We're moving!

We're moving our new stories to Denison.edu, the college's super-sweet mothership. Over time, we'll be moving some of our best past stories from TheDEN over there too. In the meantime, we've made available an archive of all stories here. This archive will be available for a few months before this site is permanently shut down. See you at Denison.edu! - June 2016

Call and response


At Denison, celebrating Martin Luther King Jr.’s work takes more than just one day in January. Students gathered in Slayter auditorium on Jan. 23 to begin the four-day celebration under the theme, “Call and Response,” which started with service projects organized by the Alford Center for Service Learning.

The projects took students to a men’s shelter to cook and serve dinner, to make blankets for the Salvation Army, to bake dog biscuits and collect supplies for the Humane Society, to fill backpacks for children in need, and to create MLK lesson plans for high schoolers and adults with developmental disabilities.

By Monday afternoon (Jan. 27) the service projects had been wrapped up and the campus community made its way to Swasey for the official Martin Luther King Jr. celebration, which called on students, faculty, and staff to become activists and to incorporate service into their lives.

After appearances by Denison University Drum and Dance, Tehillah, the Hilltoppers, and the Denison Dazzlers dance troupe, Denison alumna Kelly Brown Douglas ’79, a professor of religion at Goucher College, took the mic for the keynote, “King’s Dream in the Age of Obama.” In her address, she recalled watching King’s “I Have a Dream” speech on television and hearing “We Shall Overcome” for the first time. “After that day, every time I heard the name Martin Luther King, Jr.,”  she said, “my 6-year-old ears perked up.”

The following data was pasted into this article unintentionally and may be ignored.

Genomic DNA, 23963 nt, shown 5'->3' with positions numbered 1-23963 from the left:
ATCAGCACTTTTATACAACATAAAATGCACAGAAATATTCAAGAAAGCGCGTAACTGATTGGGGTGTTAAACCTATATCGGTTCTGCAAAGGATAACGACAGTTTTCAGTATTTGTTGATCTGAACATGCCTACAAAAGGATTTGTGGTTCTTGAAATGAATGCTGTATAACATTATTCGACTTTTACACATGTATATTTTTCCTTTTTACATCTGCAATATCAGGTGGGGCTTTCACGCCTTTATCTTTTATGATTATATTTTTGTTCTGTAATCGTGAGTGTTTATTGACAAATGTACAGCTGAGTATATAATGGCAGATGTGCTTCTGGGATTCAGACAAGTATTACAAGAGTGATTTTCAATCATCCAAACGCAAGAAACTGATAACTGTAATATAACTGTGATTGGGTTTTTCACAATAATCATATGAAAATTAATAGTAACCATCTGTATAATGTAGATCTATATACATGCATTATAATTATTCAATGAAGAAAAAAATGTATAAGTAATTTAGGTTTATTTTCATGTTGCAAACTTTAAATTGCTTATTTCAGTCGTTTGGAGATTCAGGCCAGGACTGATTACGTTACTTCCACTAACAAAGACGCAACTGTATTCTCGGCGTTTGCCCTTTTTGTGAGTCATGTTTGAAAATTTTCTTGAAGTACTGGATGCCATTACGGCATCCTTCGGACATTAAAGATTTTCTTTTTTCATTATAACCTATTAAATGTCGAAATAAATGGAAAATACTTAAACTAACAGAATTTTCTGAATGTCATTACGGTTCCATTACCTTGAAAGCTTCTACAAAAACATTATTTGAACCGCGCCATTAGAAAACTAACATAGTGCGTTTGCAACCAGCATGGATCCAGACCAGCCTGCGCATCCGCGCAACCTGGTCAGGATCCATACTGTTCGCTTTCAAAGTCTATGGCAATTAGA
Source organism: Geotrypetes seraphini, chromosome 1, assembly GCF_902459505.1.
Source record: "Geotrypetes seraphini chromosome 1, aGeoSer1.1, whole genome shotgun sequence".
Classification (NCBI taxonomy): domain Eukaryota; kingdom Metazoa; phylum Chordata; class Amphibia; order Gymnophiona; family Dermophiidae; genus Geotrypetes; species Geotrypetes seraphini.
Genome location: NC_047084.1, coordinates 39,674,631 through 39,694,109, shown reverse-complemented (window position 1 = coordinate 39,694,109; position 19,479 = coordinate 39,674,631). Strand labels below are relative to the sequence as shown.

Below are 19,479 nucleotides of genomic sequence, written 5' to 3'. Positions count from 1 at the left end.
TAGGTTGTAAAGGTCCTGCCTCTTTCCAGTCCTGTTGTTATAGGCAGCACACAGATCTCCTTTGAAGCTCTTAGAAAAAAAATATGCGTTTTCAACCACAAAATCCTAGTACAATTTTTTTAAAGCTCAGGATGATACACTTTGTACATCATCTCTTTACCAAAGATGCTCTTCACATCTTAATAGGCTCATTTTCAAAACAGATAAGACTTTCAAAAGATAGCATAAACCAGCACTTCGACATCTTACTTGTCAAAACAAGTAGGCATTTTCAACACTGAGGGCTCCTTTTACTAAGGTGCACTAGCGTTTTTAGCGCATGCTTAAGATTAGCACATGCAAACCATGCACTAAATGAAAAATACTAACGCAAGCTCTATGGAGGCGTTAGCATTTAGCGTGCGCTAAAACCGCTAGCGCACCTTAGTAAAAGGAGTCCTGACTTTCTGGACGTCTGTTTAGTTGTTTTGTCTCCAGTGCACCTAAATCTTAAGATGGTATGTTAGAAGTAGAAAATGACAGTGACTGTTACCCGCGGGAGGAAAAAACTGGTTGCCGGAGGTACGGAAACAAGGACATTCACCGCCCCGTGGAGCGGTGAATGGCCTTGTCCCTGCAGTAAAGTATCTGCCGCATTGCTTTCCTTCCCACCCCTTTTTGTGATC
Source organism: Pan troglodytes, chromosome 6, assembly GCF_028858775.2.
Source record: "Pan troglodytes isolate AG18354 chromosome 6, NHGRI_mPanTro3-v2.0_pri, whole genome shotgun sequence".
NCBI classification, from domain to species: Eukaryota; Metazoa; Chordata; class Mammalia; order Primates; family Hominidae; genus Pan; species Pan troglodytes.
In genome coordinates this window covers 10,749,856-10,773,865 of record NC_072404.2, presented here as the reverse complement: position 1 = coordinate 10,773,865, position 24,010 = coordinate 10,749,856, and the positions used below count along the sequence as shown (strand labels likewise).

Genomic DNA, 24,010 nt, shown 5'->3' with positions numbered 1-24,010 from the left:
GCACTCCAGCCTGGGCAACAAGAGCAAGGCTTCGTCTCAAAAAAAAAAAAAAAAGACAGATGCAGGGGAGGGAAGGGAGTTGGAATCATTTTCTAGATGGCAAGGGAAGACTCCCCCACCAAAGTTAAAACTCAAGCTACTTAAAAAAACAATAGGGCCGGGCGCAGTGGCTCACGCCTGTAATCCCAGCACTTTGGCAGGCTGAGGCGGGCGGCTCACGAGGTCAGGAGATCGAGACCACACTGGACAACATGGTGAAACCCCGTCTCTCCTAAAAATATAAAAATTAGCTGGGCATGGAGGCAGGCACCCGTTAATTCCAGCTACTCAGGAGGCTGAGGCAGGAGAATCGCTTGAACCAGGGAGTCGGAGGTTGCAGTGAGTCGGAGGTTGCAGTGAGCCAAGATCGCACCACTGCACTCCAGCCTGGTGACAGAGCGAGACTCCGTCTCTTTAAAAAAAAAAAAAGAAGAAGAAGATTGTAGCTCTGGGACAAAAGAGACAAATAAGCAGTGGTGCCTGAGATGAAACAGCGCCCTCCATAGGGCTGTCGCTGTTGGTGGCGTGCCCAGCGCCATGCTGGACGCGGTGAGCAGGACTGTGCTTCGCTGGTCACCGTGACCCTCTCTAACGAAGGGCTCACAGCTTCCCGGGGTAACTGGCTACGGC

Even with the hope that King brought to the Civil Rights Movement, we are living in an age of a “dream yet to come,” said Brown Douglas, as she cited recent statistics like the fact that whites enjoy 22 times more wealth than blacks, and that the unemployment rate for blacks is twice as high as it is for whites.

Even so, Brown Douglas continues to see hope. “While it may not be a dream fulfilled, it is not a failure. While it may be deferred, it is not defunct. … Because King dared to dream 50 years ago, let us dare today to carry that dream forward.”

Categories: On Campus, Sights & Sounds
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Photo Credits: Tim Black

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